– Web portfolio: a sharp online presence is a must for getting the clients and projects you want. Create a personal website that has more to offer than just your work uploaded by category. A good portfolio should be the foundation of your branding efforts and the way you introduce yourself to potential clients. Approach building your online design portfolio just as you would any other design project. Go for a website that both creates an experience and is beautiful in its own right so that it showcases you at your very best. Don’t try to cram in all of your past projects, rather curate only your best and most representative work (around six to eight projects). Make sure to add an updated version of your CV, your contact information and social links (so that clients can reach you easily), and a written summary explaining who you are and what it is that you do. Lastly, it’s crucial to make your website mobile friendly – it’s 2018.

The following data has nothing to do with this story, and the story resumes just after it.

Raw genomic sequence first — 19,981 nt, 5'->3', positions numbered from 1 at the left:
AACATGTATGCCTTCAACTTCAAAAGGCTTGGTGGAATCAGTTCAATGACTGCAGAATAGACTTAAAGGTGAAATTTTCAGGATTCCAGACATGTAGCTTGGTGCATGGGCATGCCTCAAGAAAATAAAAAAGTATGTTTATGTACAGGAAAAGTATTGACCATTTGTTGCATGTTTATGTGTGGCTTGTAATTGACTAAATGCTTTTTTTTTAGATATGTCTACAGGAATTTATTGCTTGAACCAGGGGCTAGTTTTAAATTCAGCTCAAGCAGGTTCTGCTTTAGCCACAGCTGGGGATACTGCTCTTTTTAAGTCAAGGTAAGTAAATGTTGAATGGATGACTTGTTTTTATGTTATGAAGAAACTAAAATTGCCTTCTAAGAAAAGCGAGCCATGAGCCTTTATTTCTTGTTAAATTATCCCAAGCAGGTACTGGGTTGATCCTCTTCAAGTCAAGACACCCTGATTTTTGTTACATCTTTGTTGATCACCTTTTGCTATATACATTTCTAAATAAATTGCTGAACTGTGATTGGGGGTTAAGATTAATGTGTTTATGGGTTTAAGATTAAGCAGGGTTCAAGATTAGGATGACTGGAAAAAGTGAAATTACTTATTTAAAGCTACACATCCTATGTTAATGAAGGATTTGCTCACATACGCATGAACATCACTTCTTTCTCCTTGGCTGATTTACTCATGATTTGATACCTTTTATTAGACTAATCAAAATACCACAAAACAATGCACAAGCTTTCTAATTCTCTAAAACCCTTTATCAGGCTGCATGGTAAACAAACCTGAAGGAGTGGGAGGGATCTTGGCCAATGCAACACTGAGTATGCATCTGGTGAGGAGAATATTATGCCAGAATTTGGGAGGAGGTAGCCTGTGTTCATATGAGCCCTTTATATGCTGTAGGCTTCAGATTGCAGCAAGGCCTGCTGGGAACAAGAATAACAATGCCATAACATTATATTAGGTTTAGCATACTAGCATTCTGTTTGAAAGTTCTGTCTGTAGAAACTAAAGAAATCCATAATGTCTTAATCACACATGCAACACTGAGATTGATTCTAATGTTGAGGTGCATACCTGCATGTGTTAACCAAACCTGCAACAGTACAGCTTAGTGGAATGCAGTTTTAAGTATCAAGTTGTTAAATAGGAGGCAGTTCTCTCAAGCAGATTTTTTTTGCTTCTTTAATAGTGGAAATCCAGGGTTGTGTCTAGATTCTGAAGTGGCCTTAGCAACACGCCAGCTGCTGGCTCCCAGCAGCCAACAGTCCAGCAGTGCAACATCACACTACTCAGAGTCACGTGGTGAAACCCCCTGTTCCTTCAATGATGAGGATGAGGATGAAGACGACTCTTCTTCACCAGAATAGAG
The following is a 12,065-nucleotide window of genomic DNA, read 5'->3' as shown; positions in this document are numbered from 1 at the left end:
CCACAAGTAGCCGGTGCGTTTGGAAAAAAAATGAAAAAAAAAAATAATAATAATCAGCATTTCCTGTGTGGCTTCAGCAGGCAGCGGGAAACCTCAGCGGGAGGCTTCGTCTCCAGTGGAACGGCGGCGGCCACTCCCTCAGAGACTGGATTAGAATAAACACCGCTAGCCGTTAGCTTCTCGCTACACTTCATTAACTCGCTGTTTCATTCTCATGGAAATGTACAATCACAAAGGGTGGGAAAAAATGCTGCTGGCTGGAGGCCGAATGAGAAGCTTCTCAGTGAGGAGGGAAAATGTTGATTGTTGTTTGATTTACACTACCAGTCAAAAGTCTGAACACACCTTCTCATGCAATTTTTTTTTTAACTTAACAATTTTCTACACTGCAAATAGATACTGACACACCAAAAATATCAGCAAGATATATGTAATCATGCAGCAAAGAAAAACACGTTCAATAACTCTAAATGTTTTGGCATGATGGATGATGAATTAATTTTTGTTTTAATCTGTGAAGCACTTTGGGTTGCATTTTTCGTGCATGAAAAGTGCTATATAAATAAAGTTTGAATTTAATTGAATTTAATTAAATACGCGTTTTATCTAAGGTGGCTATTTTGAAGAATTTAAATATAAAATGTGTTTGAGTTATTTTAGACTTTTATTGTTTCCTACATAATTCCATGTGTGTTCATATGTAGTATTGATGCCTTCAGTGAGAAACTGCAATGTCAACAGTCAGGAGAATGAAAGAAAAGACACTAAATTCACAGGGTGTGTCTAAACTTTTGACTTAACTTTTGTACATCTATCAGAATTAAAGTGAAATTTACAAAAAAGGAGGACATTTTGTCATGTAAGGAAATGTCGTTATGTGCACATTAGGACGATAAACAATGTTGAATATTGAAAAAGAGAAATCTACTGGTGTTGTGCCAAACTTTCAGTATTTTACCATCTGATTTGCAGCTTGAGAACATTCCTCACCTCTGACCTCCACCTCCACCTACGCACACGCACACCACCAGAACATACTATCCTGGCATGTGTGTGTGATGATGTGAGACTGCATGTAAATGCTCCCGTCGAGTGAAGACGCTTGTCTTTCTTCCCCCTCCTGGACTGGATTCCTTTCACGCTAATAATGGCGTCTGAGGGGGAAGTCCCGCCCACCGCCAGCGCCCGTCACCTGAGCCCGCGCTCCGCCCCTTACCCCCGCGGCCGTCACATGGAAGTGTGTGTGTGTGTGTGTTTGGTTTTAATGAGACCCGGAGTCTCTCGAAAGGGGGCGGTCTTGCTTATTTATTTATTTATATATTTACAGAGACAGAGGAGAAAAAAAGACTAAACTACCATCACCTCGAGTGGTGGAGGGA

– Personal logo: a logo for a graphic designer is not mandatory, but don’t type your name in Arial font at the top of your paperwork or business card. Whether it’s an actual logo, an icon or some other creative interpretation, make your skills stand out across all platforms.
– Branded stationary: the same look and feel you’ve crafted for your website and personal logo should be carried out through your stationary as well, including the usually not-so-appealing looks of receipts, invoices and even cheques. Sprinkle some of your creative stardust on these official papers to make them your own.
3. Eyes on the prize